Somehow, “successful” sales training has become associated with a thick binder of material the salesperson lugs home from the class (never to open again). The classroom experience is based mainly upon rote memorization of facts. There is little interaction, practical exercises, or meaningful conversation about the difficult “real-world” obstacles that need to be overcome. The training classes are pre-packaged sessions that are taught the same way over and over again regardless of the changing competitive landscape. In this article we review four critical elements that are commonly missing from today’s sales training programs.
1. It’s Not Based Upon Win-Loss Customer Interviewing
Unfortunately, I have some very frightening news to share with you based on more than one thousand customers I have interviewed as part of the win-loss analysis studies I have conducted on behalf of my clients. Approximately 30 percent of the time, the winner of the sales cycle was determined before the “official” selection process started. Another 45 percent of the time, customers had already made up their minds about whom they were going to buy from about halfway through the process. That means 75 percent of the time, customers made their decision halfway through the process.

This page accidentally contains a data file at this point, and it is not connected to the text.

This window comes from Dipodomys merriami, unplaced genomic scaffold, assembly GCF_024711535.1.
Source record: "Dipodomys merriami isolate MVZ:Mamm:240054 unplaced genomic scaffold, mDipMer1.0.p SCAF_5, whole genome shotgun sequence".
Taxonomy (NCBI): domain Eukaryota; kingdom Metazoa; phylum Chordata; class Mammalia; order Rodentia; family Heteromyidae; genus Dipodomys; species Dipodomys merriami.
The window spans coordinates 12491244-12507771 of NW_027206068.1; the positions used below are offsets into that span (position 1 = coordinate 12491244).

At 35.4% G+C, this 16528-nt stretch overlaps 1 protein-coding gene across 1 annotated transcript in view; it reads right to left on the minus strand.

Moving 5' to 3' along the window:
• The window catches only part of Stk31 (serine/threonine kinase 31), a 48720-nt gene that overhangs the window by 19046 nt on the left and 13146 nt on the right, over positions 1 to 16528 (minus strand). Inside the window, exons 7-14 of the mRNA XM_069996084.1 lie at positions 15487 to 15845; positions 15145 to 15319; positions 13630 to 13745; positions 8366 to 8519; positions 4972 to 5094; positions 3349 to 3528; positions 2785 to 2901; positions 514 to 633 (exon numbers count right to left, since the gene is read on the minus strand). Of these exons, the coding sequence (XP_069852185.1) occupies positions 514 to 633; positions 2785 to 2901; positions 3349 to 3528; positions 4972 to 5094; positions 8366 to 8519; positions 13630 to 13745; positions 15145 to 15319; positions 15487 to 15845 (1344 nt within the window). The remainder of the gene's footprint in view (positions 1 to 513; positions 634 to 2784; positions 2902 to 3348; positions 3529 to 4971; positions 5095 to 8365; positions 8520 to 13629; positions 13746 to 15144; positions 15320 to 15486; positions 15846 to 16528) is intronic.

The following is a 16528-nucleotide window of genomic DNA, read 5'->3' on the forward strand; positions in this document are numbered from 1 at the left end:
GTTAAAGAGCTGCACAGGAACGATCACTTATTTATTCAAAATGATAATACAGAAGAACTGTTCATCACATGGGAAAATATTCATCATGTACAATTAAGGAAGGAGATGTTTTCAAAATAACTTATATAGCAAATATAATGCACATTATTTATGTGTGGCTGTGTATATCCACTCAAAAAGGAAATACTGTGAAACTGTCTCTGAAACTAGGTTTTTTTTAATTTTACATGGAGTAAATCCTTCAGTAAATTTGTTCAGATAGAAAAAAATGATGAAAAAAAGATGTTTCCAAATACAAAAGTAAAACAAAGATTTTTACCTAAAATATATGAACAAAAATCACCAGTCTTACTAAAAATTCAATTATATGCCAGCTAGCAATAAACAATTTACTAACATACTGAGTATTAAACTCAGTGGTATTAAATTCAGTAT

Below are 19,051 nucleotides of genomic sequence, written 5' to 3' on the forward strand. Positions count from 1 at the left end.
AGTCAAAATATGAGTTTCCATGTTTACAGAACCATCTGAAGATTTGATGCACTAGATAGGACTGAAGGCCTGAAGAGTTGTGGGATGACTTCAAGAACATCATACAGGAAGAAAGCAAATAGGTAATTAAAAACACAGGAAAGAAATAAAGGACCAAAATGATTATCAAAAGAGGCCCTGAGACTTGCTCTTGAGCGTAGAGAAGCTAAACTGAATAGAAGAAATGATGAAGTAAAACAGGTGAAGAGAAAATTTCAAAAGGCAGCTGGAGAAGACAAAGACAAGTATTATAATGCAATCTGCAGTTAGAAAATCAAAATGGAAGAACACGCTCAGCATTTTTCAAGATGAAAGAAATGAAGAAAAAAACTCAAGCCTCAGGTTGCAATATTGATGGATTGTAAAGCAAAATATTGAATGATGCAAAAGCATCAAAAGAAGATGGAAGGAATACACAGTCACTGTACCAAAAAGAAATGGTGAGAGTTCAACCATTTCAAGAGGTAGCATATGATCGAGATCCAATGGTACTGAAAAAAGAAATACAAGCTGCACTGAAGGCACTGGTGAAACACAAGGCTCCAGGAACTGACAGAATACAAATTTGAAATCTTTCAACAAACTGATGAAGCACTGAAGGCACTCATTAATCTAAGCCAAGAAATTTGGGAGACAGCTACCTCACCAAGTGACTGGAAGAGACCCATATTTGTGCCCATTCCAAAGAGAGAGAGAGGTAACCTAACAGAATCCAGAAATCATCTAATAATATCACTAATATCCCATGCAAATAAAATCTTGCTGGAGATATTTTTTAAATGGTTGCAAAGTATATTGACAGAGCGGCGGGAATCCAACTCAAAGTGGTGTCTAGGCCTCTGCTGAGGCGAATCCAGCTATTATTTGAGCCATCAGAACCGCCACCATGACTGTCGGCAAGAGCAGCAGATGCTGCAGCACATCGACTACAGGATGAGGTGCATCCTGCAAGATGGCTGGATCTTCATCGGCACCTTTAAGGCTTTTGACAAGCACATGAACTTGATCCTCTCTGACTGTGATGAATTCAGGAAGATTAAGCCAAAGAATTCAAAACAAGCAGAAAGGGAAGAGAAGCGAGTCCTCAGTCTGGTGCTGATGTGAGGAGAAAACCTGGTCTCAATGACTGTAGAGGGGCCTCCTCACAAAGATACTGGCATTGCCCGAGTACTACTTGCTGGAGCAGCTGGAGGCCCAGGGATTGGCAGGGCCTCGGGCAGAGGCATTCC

Only 25 percent of the time did customers make their final decision at the end of the selection process. Therefore, if you are not clearly in the lead at the midpoint of the selection process, the odds are that you are going to lose.
Here’s another disturbing fact. In almost every case, the decision wasn’t even close between the top two choices. Even though customers had made up their minds, they still caused all the other salespeople to jump through a series of hoops for nothing, wasting their valuable time, resources, mental and emotional energy.
The main point from the information above is that you truly can’t train your sales teams on how and why prospective customers make their buying decision if your training isn’t based upon direct interviews with decision makers at won and lost accounts.
2. It Provides an Incomplete Customer Decision Making Model
Many sales training programs today share the same fundamental flaw. They think of customers as rational decision makers who use logic and reason exclusively. Meanwhile, the successful salesperson understands and appeals to the emotional, political, and subconscious decision maker. A sales training program should not solely educate salespeople about features, functions, and business benefits. It must also explain the psychological reasons customers buy and provide practical real-world examples on how to incorporate the elements of customer behavior into a winning sales strategy.